The following is a chapter from AFFTON: Time Upon a Once. It’s presented in a PDF format to
make it easier to download and read in a serial form. The copyright protection afforded the book
attaches to this installment, which is provided for sole purpose of your personal entertainment and
is not to be altered, copied in any format, or distributed in any form without my expressed written
consent, which may be requested by writing to me at [email protected]
These warnings always sound like threats, and, I guess, to some extent, they are. However, this
one includes an invitation. I’m hoping reading my recollections prompts some of your own
childhood memories back to the surface. Please write your own vignette and send it along. If you
want my response or suggestions, let me know and I’ll send them along. Should I want to post your
effort on my website, I will first ask your permission and preserve your own potential copyright
interest in your submission. I look forward to hearing from you. – Lowell Forte
Cowboy Boots
In the breezeway, that open area between the house and detached
garage that some of our neighborhood homes had, I stood next to my
friend Gary. His dad was reading him the riot act for some infraction
so insignificant I cannot remember it. In fact I cannot remember what
his father said, yelled is more accurate, but Gary stood at attention, in
his shorts, his spindly legs quaking in his cowboy boots.
I distinctly remember arriving at two fundamental conclusions of
life right then and there. As Gary stammered his "yes sirs" and "no
sirs" to his father, I took and oath to myself that no one . . . ever . . .
would get me to say “yes sir” or “no sir” as a sign of weakness or
capitulation. Luckily I didn't get drafted into the Vietnam War and I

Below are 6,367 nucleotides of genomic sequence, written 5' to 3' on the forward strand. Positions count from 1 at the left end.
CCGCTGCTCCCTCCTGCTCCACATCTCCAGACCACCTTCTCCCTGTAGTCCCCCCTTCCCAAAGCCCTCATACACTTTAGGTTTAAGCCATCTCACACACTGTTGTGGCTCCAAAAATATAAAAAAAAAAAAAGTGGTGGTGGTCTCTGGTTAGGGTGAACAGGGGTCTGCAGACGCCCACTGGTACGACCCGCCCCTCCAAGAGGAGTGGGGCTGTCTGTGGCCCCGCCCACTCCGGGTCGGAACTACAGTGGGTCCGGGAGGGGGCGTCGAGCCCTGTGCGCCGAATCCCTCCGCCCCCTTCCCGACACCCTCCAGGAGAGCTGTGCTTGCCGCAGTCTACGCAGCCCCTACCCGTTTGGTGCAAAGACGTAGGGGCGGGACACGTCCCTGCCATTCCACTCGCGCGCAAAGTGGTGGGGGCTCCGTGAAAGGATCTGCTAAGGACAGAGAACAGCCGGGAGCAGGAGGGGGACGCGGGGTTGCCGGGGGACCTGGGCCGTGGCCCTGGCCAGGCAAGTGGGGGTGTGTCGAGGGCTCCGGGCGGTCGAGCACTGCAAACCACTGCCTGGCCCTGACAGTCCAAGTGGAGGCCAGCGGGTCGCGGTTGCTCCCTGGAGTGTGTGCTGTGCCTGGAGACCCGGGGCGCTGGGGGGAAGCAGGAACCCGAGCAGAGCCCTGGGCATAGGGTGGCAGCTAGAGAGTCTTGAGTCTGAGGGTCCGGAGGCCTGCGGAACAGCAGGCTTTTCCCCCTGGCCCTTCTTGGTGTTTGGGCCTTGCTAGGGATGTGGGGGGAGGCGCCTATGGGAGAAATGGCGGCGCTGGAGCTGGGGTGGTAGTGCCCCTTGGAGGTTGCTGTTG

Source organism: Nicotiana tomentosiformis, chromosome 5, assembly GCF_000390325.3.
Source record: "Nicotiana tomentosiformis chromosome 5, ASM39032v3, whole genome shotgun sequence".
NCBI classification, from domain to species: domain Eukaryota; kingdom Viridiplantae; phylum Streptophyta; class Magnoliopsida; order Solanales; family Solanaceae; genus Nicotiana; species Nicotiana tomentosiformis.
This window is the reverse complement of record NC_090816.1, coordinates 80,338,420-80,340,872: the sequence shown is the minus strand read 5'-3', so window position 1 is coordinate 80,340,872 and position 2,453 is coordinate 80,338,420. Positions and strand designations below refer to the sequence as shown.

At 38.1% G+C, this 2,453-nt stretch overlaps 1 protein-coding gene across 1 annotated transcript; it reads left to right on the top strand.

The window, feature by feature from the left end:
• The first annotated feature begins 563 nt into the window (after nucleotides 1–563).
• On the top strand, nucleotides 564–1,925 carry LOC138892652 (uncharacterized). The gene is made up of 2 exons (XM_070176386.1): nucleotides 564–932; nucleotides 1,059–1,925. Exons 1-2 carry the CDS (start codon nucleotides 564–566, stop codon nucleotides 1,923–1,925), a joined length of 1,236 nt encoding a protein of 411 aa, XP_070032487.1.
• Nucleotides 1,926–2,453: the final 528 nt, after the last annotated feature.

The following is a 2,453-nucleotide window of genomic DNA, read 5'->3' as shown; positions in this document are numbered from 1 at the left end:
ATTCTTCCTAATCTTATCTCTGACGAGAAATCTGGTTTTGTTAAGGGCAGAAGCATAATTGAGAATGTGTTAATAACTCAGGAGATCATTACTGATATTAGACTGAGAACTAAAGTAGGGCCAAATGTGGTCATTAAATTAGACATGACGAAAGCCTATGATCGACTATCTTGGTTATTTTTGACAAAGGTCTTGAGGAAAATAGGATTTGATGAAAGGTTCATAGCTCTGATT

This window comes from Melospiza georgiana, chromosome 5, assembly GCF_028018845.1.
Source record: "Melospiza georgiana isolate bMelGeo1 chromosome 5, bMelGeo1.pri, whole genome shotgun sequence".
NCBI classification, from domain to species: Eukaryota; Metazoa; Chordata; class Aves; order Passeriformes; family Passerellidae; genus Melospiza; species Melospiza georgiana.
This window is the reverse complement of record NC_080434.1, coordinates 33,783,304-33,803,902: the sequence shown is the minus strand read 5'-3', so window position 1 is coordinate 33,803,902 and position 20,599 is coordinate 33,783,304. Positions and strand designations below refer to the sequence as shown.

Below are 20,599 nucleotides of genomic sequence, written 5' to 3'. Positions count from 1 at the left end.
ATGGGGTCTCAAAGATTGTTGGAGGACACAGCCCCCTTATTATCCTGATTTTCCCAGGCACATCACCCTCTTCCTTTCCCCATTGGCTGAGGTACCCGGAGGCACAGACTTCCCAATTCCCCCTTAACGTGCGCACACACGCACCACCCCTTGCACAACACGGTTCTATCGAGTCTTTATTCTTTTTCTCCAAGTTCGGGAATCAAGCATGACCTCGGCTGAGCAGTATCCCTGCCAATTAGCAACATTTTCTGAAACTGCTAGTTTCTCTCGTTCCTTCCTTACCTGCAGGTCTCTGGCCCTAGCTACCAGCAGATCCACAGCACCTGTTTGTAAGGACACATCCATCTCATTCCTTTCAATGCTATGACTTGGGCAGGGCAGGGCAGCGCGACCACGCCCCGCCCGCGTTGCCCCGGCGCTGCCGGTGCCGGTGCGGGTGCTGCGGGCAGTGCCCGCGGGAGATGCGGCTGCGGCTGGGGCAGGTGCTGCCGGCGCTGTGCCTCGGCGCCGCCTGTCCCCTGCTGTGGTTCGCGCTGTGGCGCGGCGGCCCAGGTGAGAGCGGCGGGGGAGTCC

did not join because I was morally against what we were doing there.
Had I been drafted, I might be writing this from a cell in
Leavenworth where I would be doing life for fragging my CO were
he to have pulled the crap on me that Gary’s old man pulled on him
that day.
Don't get me wrong. I understood the need for discipline and the
chain of command, and they both existed in my house, but to me
soldiers and fathers were gentlemen first. That's how strongly that
incident between Gary and his ex-military old man impacted me. To
no other father in my life since have I ever applied that term—old
1 man. I consider the label now and certainly then as derogatory and
have mentally winced whenever someone would refer to their
parents as “my old man” or “my old lady.” This guy, this bully, this
father didn't have the decency to have such a disciplinary discussion
in the privacy of the family home. He chose instead to establish his
tough guy persona in front of one of his son's best friends. The only
expletives I knew then were "shit" and "damn,” and I had better
never get caught using them. But if I knew the list I know now, I
would have applied most of them to this guy.
From that point on I considered him a brute and gave him wide
berth and zero respect. After the encounter, I never mentioned it to
Gary. He was obviously embarrassed and ashamed, and we both
struggled to get back to normal, which we ultimately did. We were
The other fundamental conclusion I reached during that
encounter was considerably less important in the scheme of things,
but not by much to this observant kid—never wear cowboy boots
with shorts. The bad guys could see your knees knocking, and that
was something just not meant to be. I'm certain that the inventor of
cowboy boots never thought they would be worn except with long
pants. They were meant to slide into saddle stirrups and protect the
cowboy from snakebites when he was out of his saddle wrestling
some dogey to the ground, which required long pants. They were
meant to let little boys be real cowboys.